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Free Training When a Loved One Has Alzheimer's

On World Alzheimer's Day, learn about a program for family caregivers

By Heidi Raschke

Today, on World Alzheimer's Day, Next Avenue recognizes the 5.3 million Americans with the disease. Almost two-thirds of those are women, according to the Alzheimer's Association. Research into the causes and potential treatments continues, though there is still no cure. The following article describes one way caregivers can get some needed assistance. 

The snapshots of Ida are stunning. In one, she’s 80 years old, smiling, straddling a motorcycle; it’s her birthday, and she’s celebrating by knocking off one of the items on her bucket list. In another, taken a few years later, she’s clutching a stuffed animal; she looks confused. And then there’s the last one where her face is hollow and blank.

That’s what dementia does to a person, says Judy Burnham, who uses the pictures of Ida to teach family caregivers about the effects of Alzheimer’s disease and dementia on their loved ones.

Burnham is an instructor for Home Instead Senior Care, the world’s largest provider of in-home care, with more than 1,000 franchises, 600 of them in the United States. Its trained caregivers help seniors with day-to-day nonmedical tasks such as laundry, meals and appointment reminders.

But Home Instead also has a mission that goes beyond serving clients, says Molly Carpenter, who directs caregiving for the organization: “To help family caregivers, even if they aren’t using our services.

Because of that mission, Home Instead offers free family caregiver trainings in every state. And because caregivers are often exhausted and overwhelmed, the training is flexible, with one-day intensive sessions that cover a lot of ground, as well as shorter sessions offered over a few weeks.

There are also support groups, Carpenter’s book Confidence to Care and its accompanying app, and a website,

Understanding Dementia from Inside Out

Whether Home Instead is working with clients or non-clients, Alzheimer’s is a major focus. “Over half of our clients have Alzheimer’s disease or dementia,” Carpenter says.

The pictures of Ida resonate with the family members, Burnham says, because they show what the disease looks like from the outside.

Those pictures help, but there is another picture that helps them more. It’s a diagram of what happens in the brain of a person with Alzheimer’s — nerve cells once connected, now severed and shrunken. The picture is stark, a bit of clarity for those dealing with the confusing, scary and often mysterious symptoms of dementia.

“I try to teach in my classes what’s happening in the brains of their loved ones,” Burnham says. “People get the biggest benefit from understanding what Alzheimer’s is doing to the brain.”

An 'Aha' Moment for Caregivers

They see this diagram, and they stop trying to fight the person; they see that there is damage in the brain, that the spark is gone and that there’s nothing they can do to reverse it.

They see that trying to get their loved one remember their name is like trying to get someone with a broken hand to catch a ball. It’s an “aha! moment" for many caregivers that gives them the permission to let go, relax and maybe even see the humor in some of the situations they encounter.

Or as Burnham puts it, in the plainspoken way that comes from hard-won experience: “You can’t plan for some of the things that happen, but you can’t freak out about it either.”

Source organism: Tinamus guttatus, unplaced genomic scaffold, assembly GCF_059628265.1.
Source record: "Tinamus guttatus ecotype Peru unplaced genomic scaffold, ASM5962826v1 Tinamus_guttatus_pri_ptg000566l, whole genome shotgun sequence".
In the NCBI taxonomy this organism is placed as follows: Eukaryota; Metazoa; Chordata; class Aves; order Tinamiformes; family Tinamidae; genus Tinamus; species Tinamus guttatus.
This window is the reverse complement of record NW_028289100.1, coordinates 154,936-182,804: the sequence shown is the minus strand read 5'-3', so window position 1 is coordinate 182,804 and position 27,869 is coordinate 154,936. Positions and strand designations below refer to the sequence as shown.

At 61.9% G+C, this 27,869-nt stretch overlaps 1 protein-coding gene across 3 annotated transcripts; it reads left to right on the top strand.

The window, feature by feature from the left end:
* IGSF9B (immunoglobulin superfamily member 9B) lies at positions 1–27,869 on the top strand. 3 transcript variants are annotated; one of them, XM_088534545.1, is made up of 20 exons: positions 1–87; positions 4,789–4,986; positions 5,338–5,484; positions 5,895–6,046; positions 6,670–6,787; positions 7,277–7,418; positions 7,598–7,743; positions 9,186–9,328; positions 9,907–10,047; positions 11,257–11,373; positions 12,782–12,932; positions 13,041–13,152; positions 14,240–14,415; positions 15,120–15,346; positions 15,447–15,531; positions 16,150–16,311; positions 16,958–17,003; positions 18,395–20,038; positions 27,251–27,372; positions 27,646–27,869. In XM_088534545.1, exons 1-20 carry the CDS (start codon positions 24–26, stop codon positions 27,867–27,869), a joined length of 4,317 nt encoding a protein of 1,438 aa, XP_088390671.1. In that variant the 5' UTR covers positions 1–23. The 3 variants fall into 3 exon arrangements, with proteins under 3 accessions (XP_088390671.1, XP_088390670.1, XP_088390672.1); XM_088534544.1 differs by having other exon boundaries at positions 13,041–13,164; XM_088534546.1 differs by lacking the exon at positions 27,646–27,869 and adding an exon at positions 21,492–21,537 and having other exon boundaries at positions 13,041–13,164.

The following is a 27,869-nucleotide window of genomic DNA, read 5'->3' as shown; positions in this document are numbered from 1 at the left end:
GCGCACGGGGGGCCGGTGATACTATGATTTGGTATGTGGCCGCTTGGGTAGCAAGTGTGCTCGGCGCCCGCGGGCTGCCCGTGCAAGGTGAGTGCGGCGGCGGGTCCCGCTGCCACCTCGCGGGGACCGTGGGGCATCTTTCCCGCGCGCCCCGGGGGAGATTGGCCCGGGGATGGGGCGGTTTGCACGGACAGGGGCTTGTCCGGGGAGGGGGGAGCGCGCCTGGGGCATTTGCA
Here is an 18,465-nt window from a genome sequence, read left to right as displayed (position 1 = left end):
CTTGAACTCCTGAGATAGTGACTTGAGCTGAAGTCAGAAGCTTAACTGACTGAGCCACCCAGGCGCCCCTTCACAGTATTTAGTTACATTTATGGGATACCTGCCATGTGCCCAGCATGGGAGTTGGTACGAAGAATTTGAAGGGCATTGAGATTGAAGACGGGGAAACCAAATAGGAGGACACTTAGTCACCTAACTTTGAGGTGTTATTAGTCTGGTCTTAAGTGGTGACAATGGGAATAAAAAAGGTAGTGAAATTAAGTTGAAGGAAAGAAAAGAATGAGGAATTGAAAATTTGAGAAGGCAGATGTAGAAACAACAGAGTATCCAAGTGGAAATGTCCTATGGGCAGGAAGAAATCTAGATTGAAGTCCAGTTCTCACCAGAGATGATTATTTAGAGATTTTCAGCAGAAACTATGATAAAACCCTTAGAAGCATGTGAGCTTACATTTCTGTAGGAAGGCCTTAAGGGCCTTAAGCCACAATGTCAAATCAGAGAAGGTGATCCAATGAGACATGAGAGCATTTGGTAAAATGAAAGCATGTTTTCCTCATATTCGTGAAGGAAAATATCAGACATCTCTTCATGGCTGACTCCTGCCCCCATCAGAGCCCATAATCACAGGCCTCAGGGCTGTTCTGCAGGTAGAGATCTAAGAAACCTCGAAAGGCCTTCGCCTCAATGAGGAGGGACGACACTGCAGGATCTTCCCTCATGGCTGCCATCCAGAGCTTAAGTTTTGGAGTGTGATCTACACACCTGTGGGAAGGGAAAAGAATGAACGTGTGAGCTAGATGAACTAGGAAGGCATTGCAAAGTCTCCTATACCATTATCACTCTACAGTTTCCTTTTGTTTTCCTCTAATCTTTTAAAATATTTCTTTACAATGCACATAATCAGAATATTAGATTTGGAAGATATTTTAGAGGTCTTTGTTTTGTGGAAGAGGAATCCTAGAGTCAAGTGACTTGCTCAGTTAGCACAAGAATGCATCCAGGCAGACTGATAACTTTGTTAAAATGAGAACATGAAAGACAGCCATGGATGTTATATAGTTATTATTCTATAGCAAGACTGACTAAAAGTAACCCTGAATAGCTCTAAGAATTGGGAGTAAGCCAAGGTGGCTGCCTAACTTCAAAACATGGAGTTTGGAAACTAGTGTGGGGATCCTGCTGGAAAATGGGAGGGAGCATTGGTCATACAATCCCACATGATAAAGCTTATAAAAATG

So what are you supposed to do when, for example, your mom or dad doesn’t know who you are, or refuses to bathe, or starts telling you a story you know isn’t true?

Go with the flow.

“Leave your reality at the door,” Burnham says.

Think about the best movie you ever saw, how you went into the theater not knowing what to expect but you let go of your reality and let yourself be completely immersed in this other reality. You weren’t an actor in the movie, and you didn’t have to become another character, but you didn’t care if the people on the screen were on another planet or doing something you didn’t understand; you suspended disbelief, took the ride and enjoyed the experience.

Putting Learning into Practice

How does that look when you’re dealing with a dementia patient?

Carpenter tells the story of a man who was refusing to bathe. People with dementia sometimes not only forget to bathe, she says, they forget why they need to bathe in the first place. After a caregiver got to know this man, she learned his military career had been important to him, so she told him a superior officer was coming for an inspection. He instantly got up, went to the shower and got himself in ship-shape.

Another Home Instead client who loved to talk about the dogs she had growing up  — all named Spot — was soothed during times of deep depression by Spot stories read back to her by her caregiver (although at some times she would get corrected for telling a story about the wrong Spot).

Then there’s Ida, who told Burnham that a little girl had been coming to visit her apartment for help with her homework.

It turned out the “visitor” was a reflection in a mirror from a painting, and Ida enjoyed her company. Ida also enjoyed the company of a man named Johnny who entertained her at night. This, of course, was Johnny Carson, who appeared on the TV pulled up close to her bed. Instead of correcting Ida, Burnham just decided to do what she now trains other caregivers to do.

“I try to put them in the mindset of the person who has Alzheimer’s,” Burnham says. “Don’t worry about what they say. Look for the light in their eyes. That’s what matters.”

Heidi Raschke is a longtime journalist and editor who previously was the Executive Editor of Mpls-St. Paul Magazine and Living and Learning Editor at Next Avenue. Currently, she runs her own content strategy and development consultancy. Read More
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